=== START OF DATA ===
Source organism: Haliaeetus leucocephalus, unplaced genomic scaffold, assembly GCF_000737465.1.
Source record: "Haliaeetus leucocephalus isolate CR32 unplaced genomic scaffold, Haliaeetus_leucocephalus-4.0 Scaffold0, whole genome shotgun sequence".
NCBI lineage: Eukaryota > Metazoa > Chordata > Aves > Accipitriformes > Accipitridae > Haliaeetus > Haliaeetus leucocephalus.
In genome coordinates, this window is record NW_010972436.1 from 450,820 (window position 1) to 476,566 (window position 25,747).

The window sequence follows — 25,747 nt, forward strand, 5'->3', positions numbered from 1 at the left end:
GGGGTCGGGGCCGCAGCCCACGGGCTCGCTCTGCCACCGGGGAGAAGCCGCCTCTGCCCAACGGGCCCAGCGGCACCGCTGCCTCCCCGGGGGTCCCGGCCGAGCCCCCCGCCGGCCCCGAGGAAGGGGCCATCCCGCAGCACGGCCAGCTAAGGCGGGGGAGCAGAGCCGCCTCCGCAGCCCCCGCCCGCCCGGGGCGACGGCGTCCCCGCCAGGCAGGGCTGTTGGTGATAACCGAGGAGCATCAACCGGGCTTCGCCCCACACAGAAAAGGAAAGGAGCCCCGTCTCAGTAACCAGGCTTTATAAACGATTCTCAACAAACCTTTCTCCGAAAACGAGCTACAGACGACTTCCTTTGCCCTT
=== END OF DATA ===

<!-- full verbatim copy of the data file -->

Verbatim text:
Source organism: Haliaeetus leucocephalus, unplaced genomic scaffold, assembly GCF_000737465.1.
Source record: "Haliaeetus leucocephalus isolate CR32 unplaced genomic scaffold, Haliaeetus_leucocephalus-4.0 Scaffold0, whole genome shotgun sequence".
NCBI lineage: Eukaryota > Metazoa > Chordata > Aves > Accipitriformes > Accipitridae > Haliaeetus > Haliaeetus leucocephalus.
In genome coordinates, this window is record NW_010972436.1 from 450,820 (window position 1) to 476,566 (window position 25,747).

The window sequence follows — 25,747 nt, forward strand, 5'->3', positions numbered from 1 at the left end:
GGGGTCGGGGCCGCAGCCCACGGGCTCGCTCTGCCACCGGGGAGAAGCCGCCTCTGCCCAACGGGCCCAGCGGCACCGCTGCCTCCCCGGGGGTCCCGGCCGAGCCCCCCGCCGGCCCCGAGGAAGGGGCCATCCCGCAGCACGGCCAGCTAAGGCGGGGGAGCAGAGCCGCCTCCGCAGCCCCCGCCCGCCCGGGGCGACGGCGTCCCCGCCAGGCAGGGCTGTTGGTGATAACCGAGGAGCATCAACCGGGCTTCGCCCCACACAGAAAAGGAAAGGAGCCCCGTCTCAGTAACCAGGCTTTATAAACGATTCTCAACAAACCTTTCTCCGAAAACGAGCTACAGACGACTTCCTTTGCCCTT